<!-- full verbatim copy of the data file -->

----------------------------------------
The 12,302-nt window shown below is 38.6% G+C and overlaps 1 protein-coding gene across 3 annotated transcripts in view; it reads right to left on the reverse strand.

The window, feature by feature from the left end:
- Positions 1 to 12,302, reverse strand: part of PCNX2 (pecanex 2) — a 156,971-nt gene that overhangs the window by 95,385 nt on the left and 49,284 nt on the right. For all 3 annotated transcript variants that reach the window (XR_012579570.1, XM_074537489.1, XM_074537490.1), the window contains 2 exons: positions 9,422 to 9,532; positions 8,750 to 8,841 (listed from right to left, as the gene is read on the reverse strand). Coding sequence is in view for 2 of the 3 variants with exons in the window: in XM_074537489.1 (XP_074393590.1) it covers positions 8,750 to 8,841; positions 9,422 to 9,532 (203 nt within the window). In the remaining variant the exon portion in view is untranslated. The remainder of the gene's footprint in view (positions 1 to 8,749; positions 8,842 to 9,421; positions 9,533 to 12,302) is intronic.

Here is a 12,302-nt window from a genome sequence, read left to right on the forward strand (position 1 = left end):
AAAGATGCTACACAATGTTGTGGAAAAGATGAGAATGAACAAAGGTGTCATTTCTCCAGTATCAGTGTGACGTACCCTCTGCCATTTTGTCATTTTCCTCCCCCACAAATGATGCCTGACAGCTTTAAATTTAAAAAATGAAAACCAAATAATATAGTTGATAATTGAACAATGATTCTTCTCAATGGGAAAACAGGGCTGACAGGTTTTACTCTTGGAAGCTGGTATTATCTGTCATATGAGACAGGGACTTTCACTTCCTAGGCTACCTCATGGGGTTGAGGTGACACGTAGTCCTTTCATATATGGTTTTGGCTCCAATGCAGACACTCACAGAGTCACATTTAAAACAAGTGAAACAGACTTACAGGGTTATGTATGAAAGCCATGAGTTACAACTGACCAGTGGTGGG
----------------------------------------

The 12,302-nt window shown below is 38.6% G+C and overlaps 1 protein-coding gene across 3 annotated transcripts in view; it reads right to left on the reverse strand.

The window, feature by feature from the left end:
- Positions 1 to 12,302, reverse strand: part of PCNX2 (pecanex 2) — a 156,971-nt gene that overhangs the window by 95,385 nt on the left and 49,284 nt on the right. For all 3 annotated transcript variants that reach the window (XR_012579570.1, XM_074537489.1, XM_074537490.1), the window contains 2 exons: positions 9,422 to 9,532; positions 8,750 to 8,841 (listed from right to left, as the gene is read on the reverse strand). Coding sequence is in view for 2 of the 3 variants with exons in the window: in XM_074537489.1 (XP_074393590.1) it covers positions 8,750 to 8,841; positions 9,422 to 9,532 (203 nt within the window). In the remaining variant the exon portion in view is untranslated. The remainder of the gene's footprint in view (positions 1 to 8,749; positions 8,842 to 9,421; positions 9,533 to 12,302) is intronic.

Here is a 12,302-nt window from a genome sequence, read left to right on the forward strand (position 1 = left end):
AAAGATGCTACACAATGTTGTGGAAAAGATGAGAATGAACAAAGGTGTCATTTCTCCAGTATCAGTGTGACGTACCCTCTGCCATTTTGTCATTTTCCTCCCCCACAAATGATGCCTGACAGCTTTAAATTTAAAAAATGAAAACCAAATAATATAGTTGATAATTGAACAATGATTCTTCTCAATGGGAAAACAGGGCTGACAGGTTTTACTCTTGGAAGCTGGTATTATCTGTCATATGAGACAGGGACTTTCACTTCCTAGGCTACCTCATGGGGTTGAGGTGACACGTAGTCCTTTCATATATGGTTTTGGCTCCAATGCAGACACTCACAGAGTCACATTTAAAACAAGTGAAACAGACTTACAGGGTTATGTATGAAAGCCATGAGTTACAACTGACCAGTGGTGGG